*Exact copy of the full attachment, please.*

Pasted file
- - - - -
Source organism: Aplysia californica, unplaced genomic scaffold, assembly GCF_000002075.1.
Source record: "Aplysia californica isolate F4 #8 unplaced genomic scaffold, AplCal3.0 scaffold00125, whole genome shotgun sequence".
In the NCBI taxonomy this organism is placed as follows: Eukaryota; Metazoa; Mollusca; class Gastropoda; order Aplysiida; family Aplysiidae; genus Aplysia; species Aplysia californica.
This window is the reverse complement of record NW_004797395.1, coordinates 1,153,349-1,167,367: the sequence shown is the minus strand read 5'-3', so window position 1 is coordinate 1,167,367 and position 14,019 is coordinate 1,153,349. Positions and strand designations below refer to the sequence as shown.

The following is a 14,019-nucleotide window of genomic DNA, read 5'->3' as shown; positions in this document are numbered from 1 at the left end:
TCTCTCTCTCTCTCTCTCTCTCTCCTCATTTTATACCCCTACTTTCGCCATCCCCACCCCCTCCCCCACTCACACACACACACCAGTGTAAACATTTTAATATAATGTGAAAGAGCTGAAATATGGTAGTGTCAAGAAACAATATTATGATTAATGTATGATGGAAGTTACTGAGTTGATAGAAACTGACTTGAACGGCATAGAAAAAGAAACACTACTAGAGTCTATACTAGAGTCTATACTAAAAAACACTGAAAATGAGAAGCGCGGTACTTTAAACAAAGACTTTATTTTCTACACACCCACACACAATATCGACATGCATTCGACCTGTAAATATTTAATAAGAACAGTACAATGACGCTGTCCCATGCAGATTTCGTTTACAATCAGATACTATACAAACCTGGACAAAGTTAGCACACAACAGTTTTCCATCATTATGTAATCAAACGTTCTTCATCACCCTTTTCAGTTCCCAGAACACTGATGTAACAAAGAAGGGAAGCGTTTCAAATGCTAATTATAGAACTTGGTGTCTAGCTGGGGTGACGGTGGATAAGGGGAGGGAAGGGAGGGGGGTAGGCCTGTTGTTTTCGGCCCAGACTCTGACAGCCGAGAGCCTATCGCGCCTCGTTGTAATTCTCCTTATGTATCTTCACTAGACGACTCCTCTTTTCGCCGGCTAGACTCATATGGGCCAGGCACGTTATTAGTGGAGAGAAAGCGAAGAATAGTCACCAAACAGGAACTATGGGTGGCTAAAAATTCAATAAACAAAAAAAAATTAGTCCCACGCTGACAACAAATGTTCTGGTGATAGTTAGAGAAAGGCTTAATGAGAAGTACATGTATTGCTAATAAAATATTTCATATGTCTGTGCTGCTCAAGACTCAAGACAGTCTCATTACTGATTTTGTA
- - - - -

Source organism: Aplysia californica, unplaced genomic scaffold, assembly GCF_000002075.1.
Source record: "Aplysia californica isolate F4 #8 unplaced genomic scaffold, AplCal3.0 scaffold00125, whole genome shotgun sequence".
In the NCBI taxonomy this organism is placed as follows: Eukaryota; Metazoa; Mollusca; class Gastropoda; order Aplysiida; family Aplysiidae; genus Aplysia; species Aplysia californica.
This window is the reverse complement of record NW_004797395.1, coordinates 1,153,349-1,167,367: the sequence shown is the minus strand read 5'-3', so window position 1 is coordinate 1,167,367 and position 14,019 is coordinate 1,153,349. Positions and strand designations below refer to the sequence as shown.

The following is a 14,019-nucleotide window of genomic DNA, read 5'->3' as shown; positions in this document are numbered from 1 at the left end:
TCTCTCTCTCTCTCTCTCTCTCTCCTCATTTTATACCCCTACTTTCGCCATCCCCACCCCCTCCCCCACTCACACACACACACCAGTGTAAACATTTTAATATAATGTGAAAGAGCTGAAATATGGTAGTGTCAAGAAACAATATTATGATTAATGTATGATGGAAGTTACTGAGTTGATAGAAACTGACTTGAACGGCATAGAAAAAGAAACACTACTAGAGTCTATACTAGAGTCTATACTAAAAAACACTGAAAATGAGAAGCGCGGTACTTTAAACAAAGACTTTATTTTCTACACACCCACACACAATATCGACATGCATTCGACCTGTAAATATTTAATAAGAACAGTACAATGACGCTGTCCCATGCAGATTTCGTTTACAATCAGATACTATACAAACCTGGACAAAGTTAGCACACAACAGTTTTCCATCATTATGTAATCAAACGTTCTTCATCACCCTTTTCAGTTCCCAGAACACTGATGTAACAAAGAAGGGAAGCGTTTCAAATGCTAATTATAGAACTTGGTGTCTAGCTGGGGTGACGGTGGATAAGGGGAGGGAAGGGAGGGGGGTAGGCCTGTTGTTTTCGGCCCAGACTCTGACAGCCGAGAGCCTATCGCGCCTCGTTGTAATTCTCCTTATGTATCTTCACTAGACGACTCCTCTTTTCGCCGGCTAGACTCATATGGGCCAGGCACGTTATTAGTGGAGAGAAAGCGAAGAATAGTCACCAAACAGGAACTATGGGTGGCTAAAAATTCAATAAACAAAAAAAAATTAGTCCCACGCTGACAACAAATGTTCTGGTGATAGTTAGAGAAAGGCTTAATGAGAAGTACATGTATTGCTAATAAAATATTTCATATGTCTGTGCTGCTCAAGACTCAAGACAGTCTCATTACTGATTTTGTA